The Power of Intervention

 

My Induction

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As I have previously written about in this blog, my second daughter’s birth ended up being an induction due to Obstetric Choleostasis.  I had planned a water birth at home but ended up at 38/40 being induced.  I was fully informed of the risks OC carries (mainly the small increased risk of stillbirth) and consented to having a medical induction of labour.  It was not an easy decision to make, I knew induction also carried many risks and I was concerned about the ‘intervention’ factor.  I did achieve however a water birth, which was against medical advice as the hospital guidelines recommend that labour is continuously monitored using a CTG machine.  This decision again was made entirely with informed consent, discussed with my midwife and Consultant and documented in my notes.

So it came with such shock when I read this article in the Observer on Sunday about a woman who successfully proved that the hospital which she gave birth ‘finally admitted to bullying her into taking precautionary antibiotics she didn’t want or need. They had threatened that social services would be called to take away her child after the birth’.

Horrific.  Can you imagine being in that situation, when you’re in pain, feeling vulnerable, emotions are high and a Consultant throws the social services card at you.  I have to say they have been times as a midwife supporting a women in labour, when a doctor has unnecessarily ‘convinced’ the women to do something she doesn’t want.  It’s not always a power trip in my opinion,  but more of a way they cover their own backs.  I have been in quite heated situations with doctors and always act as an advocate for women if I feel they are not being listened to.

I hope as I continue in my new role as a caseloading midwife, situations like this will be rare but if they do arise I will support my women’s choices, what ever they chose for their birth.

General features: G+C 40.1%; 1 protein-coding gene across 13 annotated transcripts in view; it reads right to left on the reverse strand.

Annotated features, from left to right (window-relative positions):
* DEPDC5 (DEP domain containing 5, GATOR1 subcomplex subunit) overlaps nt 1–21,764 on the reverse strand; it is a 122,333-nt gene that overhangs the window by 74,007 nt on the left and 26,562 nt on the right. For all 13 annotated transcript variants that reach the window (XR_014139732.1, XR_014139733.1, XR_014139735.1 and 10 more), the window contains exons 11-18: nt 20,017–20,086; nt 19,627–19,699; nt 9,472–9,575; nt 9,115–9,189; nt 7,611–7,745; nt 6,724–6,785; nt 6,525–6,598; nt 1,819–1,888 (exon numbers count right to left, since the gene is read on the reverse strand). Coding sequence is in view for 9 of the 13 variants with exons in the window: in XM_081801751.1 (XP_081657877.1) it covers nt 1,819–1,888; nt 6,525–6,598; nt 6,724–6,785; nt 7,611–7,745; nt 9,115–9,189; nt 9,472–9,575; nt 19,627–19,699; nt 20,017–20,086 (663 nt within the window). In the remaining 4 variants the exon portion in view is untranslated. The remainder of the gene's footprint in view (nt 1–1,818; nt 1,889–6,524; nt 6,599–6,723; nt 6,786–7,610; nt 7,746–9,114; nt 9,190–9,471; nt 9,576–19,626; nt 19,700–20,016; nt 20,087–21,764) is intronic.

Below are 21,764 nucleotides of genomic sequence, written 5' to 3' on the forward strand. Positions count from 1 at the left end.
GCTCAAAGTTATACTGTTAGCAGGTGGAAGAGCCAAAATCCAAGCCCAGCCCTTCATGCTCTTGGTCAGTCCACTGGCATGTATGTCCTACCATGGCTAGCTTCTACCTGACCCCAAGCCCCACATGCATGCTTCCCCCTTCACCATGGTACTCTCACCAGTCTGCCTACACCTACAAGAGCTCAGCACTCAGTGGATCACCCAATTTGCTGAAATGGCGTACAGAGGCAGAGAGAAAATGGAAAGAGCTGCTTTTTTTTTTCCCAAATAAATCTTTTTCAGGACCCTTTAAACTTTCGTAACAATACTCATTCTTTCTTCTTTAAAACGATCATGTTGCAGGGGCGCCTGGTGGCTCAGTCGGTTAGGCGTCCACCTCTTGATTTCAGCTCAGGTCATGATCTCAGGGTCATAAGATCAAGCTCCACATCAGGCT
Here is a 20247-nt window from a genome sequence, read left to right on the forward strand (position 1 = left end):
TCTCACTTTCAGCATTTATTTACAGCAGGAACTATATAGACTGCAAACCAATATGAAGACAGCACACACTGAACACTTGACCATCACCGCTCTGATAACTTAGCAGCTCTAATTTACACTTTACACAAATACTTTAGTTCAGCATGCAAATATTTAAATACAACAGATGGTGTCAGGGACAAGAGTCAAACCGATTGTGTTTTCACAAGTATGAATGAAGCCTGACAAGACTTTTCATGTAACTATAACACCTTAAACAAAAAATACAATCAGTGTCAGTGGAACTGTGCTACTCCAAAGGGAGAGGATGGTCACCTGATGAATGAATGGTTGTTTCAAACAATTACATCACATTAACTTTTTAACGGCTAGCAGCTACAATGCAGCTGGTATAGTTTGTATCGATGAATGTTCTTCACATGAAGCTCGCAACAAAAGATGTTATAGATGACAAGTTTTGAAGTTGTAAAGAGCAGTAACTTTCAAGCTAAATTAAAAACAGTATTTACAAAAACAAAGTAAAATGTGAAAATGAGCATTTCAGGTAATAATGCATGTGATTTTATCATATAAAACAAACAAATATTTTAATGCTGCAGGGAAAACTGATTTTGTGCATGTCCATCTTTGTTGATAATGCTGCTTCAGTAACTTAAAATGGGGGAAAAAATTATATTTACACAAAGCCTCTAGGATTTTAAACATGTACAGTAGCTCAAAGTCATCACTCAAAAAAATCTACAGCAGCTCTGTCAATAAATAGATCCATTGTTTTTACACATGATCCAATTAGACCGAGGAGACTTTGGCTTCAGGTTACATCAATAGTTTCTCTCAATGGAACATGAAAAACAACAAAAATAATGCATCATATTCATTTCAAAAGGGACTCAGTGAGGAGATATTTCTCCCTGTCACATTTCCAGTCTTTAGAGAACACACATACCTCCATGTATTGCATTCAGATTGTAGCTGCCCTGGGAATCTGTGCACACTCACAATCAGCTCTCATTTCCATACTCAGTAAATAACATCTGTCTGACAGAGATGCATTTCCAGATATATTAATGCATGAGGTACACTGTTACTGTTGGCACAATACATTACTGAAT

Did you ever experience a similar situation?  Did you ever feel bullied or not listened to by any health professionals?

2 thoughts on “The Power of Intervention

  1. Hi Clemmie. I saw a woman who was being induced and had a previous section. She was desperate for VBAC. The decision was made for synto at 4am and at handover the consultant came in and said ‘why is this woman on synto? This is too dangerous I never would have done this. The risks are too high. I would have gone straight for section’ he was furious with the reg for making the decision and wasn’t afraid to say. She had unfortunately had an IUD the year before so was terrified of the birth. The consultant said he’d give synto a chance for 2 hours. There WAS progress in a measly 2 hours but the Reg said ‘we recommend section it’s safer’ then she cried and cried. She and her husband and her mother argued so much he ended up missing the birth because he had to leave to calm down. It was just a series of communication errors that ended in a section. They were all devastated. I was with your team during this birth so had the chance to reflect with the midwife and see her afterwards but I just felt so sad about the whole thing. I felt as though she was bullied and made to feel like she didn’t have a choice and she had to pay for staff miscommunication.

    I really feel sad about that one 😦

  2. Food for thought Clemmie, I hadn’t seen this article but read it with a lot of interest. On top of the ‘secret midwife’ from last week’s Mail there’s plenty to dissuade me from coming back to the profession… And as for the doctor insisting on the benefits of physiological birth being an essential part of doctors’ training…?! isn’t it already?? But my own induction was not dissimilar from yours I think, and with that birth and the other two (all 3 very different), every moment of the care I received could not have been better, I value all my midwives SO highly.. that’s what will make me go back eventually, I hope. Knowing you’re doing something really important for families at a critical time, and doing the best you can. I hope you’re having a great time caseloading. Hope small no 1 has a good break from school xx

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